Microsoft partners fuming over Vista By JORDAN ROBERTSON, AP Business Writer
Microsoft Corp. is no stranger to antitrust skirmishes and complaints from competitors about unfair business practices.
But the latest fight over its upcoming Vista operating system pits Microsoft against an unlikely adversary: the security software vendors who are some of its most intimate partners in protecting its notoriously vulnerable systems from attacks.
As Vista's planned release nears, the company is facing a backlash from such vendors as Symantec Corp. and McAfee Inc., which argue that even the concessions Microsoft recently made to appease European antitrust regulators won't do enough to help them best protect their customers.
"We've been talking to them for over two years on this issue," said Rowan Trollope, Symantec's vice president for consumer engineering. "And now (with) basically a very short amount of time before the operating system comes out, we're not in a good position to provide that security to our customers."
Ultimately, consumers will decide whether Microsoft's own security measures are adequate to combat increasingly sophisticated Internet threats and keep personal data safe from hackers and online criminals.
But the showdown also marks an important turning point in how computer users buy security software.
Microsoft now competes directly with Cupertino-based Symantec and Santa Clara-based McAfee with its own product, called OneCare, posing a substantial threat to vendors who have been vital to protecting generations of Microsoft operating systems.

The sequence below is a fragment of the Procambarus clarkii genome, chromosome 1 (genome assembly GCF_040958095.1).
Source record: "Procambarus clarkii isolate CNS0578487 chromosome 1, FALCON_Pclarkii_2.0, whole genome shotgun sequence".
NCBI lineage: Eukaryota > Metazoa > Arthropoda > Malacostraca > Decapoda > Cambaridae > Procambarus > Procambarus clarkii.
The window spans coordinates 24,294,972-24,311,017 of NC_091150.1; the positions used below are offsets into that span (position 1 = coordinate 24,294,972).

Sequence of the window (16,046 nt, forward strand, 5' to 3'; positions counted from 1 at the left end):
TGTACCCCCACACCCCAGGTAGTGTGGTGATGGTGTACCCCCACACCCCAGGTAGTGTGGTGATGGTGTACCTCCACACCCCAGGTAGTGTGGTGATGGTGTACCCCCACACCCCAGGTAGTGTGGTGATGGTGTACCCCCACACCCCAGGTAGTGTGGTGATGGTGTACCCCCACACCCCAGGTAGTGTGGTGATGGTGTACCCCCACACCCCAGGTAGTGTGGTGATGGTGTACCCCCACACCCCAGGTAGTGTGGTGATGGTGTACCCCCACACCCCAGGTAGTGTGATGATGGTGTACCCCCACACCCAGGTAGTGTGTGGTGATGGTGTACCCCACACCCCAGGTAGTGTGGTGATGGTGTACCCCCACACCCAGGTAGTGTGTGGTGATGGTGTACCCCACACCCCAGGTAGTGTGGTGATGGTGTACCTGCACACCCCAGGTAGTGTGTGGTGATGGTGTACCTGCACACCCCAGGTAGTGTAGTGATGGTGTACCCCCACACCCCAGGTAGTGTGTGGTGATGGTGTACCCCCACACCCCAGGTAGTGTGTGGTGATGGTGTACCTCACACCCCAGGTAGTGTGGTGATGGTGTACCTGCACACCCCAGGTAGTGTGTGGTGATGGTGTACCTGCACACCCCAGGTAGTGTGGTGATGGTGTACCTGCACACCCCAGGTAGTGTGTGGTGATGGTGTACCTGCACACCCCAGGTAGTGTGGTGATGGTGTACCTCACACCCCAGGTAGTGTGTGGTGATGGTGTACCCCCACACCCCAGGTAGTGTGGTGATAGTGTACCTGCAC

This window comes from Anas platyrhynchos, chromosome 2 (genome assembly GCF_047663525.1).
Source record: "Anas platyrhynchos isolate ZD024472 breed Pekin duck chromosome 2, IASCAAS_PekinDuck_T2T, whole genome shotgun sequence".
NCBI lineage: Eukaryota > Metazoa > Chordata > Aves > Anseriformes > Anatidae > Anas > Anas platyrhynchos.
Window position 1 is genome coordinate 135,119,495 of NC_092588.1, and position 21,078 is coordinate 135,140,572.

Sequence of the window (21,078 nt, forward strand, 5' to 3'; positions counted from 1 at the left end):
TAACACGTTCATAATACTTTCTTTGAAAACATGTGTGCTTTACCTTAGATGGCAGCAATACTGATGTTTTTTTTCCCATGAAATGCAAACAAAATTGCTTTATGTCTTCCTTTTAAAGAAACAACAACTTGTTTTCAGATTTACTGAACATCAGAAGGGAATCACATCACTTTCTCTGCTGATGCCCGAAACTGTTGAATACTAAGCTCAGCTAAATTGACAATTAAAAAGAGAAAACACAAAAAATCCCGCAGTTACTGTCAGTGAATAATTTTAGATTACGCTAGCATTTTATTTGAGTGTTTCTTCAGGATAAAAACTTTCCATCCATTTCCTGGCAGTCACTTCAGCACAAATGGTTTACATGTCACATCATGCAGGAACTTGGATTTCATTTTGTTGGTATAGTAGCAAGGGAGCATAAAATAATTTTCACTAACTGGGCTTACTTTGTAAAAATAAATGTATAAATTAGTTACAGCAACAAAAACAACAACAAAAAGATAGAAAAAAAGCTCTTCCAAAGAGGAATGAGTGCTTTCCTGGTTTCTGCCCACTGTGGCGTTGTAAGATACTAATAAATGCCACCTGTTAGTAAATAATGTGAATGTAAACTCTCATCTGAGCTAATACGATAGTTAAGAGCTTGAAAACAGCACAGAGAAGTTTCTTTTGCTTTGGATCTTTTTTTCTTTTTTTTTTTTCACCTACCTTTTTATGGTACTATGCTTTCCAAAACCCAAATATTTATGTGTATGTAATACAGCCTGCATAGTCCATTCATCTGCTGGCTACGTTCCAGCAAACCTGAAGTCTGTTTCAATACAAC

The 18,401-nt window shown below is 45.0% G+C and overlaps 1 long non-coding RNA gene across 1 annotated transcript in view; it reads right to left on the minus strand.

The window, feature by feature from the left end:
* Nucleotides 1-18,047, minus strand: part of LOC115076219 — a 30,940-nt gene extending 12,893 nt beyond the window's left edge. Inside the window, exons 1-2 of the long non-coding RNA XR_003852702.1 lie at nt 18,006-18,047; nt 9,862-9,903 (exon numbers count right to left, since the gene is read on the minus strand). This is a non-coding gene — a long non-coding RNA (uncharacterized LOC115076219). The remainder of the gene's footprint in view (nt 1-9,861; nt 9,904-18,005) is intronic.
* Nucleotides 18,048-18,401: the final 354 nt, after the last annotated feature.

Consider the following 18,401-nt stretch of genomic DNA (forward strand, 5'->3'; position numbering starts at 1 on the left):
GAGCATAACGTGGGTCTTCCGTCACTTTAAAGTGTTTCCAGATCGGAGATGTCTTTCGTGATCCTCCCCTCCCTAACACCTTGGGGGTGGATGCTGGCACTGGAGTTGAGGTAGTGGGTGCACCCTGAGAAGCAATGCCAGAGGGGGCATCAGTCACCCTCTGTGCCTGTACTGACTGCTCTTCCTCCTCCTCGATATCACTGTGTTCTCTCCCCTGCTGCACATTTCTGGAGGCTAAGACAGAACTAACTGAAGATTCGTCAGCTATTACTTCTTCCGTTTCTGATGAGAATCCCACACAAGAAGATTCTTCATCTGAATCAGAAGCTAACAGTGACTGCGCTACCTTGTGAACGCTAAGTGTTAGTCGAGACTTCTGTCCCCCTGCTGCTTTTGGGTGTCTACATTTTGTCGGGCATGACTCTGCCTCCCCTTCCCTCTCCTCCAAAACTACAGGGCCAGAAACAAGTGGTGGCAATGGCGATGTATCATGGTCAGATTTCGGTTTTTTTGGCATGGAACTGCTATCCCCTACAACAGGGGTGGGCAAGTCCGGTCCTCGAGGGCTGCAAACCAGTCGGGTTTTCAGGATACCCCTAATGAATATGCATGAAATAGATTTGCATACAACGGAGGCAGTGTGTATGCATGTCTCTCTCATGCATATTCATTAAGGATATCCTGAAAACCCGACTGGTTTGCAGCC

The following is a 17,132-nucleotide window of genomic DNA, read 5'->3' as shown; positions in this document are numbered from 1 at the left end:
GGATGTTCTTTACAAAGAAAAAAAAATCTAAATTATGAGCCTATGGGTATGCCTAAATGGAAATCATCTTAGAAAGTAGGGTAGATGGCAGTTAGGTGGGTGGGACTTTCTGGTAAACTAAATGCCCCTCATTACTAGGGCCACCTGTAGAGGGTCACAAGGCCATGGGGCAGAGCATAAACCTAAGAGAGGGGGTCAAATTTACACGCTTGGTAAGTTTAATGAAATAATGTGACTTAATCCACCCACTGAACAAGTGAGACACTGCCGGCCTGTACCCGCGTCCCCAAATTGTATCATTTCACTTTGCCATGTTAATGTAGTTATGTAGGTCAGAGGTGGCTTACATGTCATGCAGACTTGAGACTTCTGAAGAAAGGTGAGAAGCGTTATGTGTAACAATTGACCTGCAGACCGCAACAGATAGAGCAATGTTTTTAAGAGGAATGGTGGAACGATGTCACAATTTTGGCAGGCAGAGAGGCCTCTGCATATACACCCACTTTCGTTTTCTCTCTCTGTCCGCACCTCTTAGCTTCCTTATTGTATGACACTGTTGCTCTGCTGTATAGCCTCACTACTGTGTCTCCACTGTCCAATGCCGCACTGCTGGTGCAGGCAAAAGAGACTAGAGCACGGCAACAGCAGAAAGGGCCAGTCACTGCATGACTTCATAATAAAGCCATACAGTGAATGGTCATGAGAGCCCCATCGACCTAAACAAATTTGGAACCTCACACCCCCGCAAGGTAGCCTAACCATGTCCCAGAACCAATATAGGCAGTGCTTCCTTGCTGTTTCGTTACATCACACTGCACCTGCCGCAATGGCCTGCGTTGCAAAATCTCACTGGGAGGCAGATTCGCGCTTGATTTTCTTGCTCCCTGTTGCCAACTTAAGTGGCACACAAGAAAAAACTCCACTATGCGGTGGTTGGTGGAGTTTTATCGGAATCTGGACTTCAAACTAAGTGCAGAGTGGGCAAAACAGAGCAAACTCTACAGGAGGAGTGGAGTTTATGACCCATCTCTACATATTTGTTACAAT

European antitrust regulators have warned Microsoft not to shut out rivals in security software and other markets, and the European Union so far has fined the Redmond, Wash., company $970 million over the current flavor of Windows.
To quell EU concerns about Vista, Microsoft pledged to make key changes, but the vendors remain unsatisfied and have threatened antitrust lawsuits. McAfee issued a statement Thursday complaining of the company's failure to live up to "hollow assurances."
Industry analysts said Microsoft's new dual role could inadvertently make the operating system more vulnerable.
"Microsoft's priority should be simple: Fortify the operating system, make it secure, make it as impenetrable as possible, but work with the third parties," said Joe Wilcox, a senior analyst with Jupiter Research.
Vista will be Microsoft's first major upgrade to its flagship operating system since Windows XP's release in 2001. The company touts Vista's sleeker looks, improved search capabilities and simplified organization as key upgrades over previous systems.
But several key security changes prompted Symantec and McAfee officials to launch withering public attacks in recent weeks.
Executives accused Microsoft of unfairly promoting its own security software with a dashboard that couldn't be disabled by vendors. The company pledged technological information to turn off the feature, designed to help customers easily see what protections are switched on.
Vendors also howled over an icon on the welcome screen linking to Microsoft security products. Microsoft refused to remove the link but has vowed to link to other security companies.